What is a 4-axis robot?

June 12, 2024
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What’s unique about a 4-axis robot?

A 4-axis robot is an articulated machine with four joints that provide movement in multiple planes. If you want automated equipment handling complex tasks with precision, a 4-axis robot is a great pick.

What are the components of a 4-axis robot?

A 4-axis robot typically consists of a few main parts:

  • Manipulator: The manipulator is the mechanical arm that provides movement. It’s made up of rigid links connected by joints that rotate and extend to position the end-effector.
  • End-effector: The end-effector is the "hand" at the end of the arm that grabs and manipulates objects. It can be a simple gripper to pick up boxes or a more complex assembly for intricate tasks.
  • Drive components: The drive components provide power and motion to the joints. Motors, gears, belts, and cables are commonly used to move the internal links and arm.
  • Controller: The controller acts as the brain of the robot. It coordinates the movement of the motors and manipulator to position the end-effector. Programming the controller allows the robot to perform automated movements and tasks.
  • Power supply: An electrical power supply provides energy to power the motors, controller, and any other components. Most 4-axis robots use standard AC power, but some can run on DC batteries.

Operational mechanics: How does a 4-axis robot work?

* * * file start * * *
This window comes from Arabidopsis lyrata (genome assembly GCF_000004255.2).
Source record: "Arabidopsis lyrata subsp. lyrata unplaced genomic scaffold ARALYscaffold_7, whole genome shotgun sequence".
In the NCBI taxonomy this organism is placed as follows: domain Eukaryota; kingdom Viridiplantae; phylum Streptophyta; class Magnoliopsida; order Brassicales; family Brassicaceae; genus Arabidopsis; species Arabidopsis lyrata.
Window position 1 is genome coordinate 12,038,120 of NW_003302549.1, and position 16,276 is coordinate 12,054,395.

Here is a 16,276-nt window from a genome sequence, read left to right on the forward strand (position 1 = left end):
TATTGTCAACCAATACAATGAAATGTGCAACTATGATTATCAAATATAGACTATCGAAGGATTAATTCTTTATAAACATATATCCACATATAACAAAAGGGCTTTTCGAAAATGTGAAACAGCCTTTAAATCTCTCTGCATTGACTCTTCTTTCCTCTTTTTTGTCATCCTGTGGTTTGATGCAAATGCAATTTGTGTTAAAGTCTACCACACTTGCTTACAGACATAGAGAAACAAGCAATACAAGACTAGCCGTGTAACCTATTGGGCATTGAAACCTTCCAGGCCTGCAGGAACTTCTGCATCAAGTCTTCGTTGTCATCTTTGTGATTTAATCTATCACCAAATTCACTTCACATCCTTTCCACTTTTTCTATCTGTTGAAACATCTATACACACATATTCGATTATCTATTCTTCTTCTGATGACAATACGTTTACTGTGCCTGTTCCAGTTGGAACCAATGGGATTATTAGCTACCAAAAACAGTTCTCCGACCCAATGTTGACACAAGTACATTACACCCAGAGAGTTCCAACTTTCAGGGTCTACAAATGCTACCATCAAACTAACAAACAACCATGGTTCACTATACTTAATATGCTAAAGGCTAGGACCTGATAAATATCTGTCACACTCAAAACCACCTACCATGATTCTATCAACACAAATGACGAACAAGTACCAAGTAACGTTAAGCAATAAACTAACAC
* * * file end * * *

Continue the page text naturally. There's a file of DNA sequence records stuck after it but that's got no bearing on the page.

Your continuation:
Basically, a 4-axis robot can move in three directions: up/down, left/right, forward/backward, and rotate — a total of four degrees of freedom. Each joint gets power from an actuator (like an electric motor) that gives the necessary force and torque to move and lift the robot arm. 

Also, the joints typically allow 180 degrees of motion for maximum flexibility and range — although the range can vary depending on the robot’s design. 

But how do these robots even feel their way around? 

Sensors on the robot provide feedback about the position and movement of each joint. The robot uses this information to precisely control the arm and ensure smooth, accurate movement. Of course, more advanced robots may use machine vision or other sensors to detect the environment around them and navigate on their own.

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Key uses and applications of 4-axis robots

All 4-axis robots are versatile and flexible enough for various industrial applications. 

Rocking it at the assembly line 

A 4-axis robot is very good at assembling components with multiple parts. Their skilled end-effector can grab, orientate, and join parts accurately. Automotive, electronic, and medical device assembly often use 4-axis robots.

Handling materials with ease

4-axis robots frequently unload, transfer, and organize materials on production lines or in warehouses. As for lift capacities, they can vary widely by manufacturer and application. Some models have smaller payload capacities (2 to 20 kg), while heavy-duty industrial models can lift hundreds of kilograms. 

Inspecting things 

Most 4-axis robots equipped with cameras and sensors are excellent for inspecting products. They can rotate, tilt, and pan sensors over parts to examine all surfaces. Automated optical inspection using 4-axis robots improves all-around quality control.

Packing it in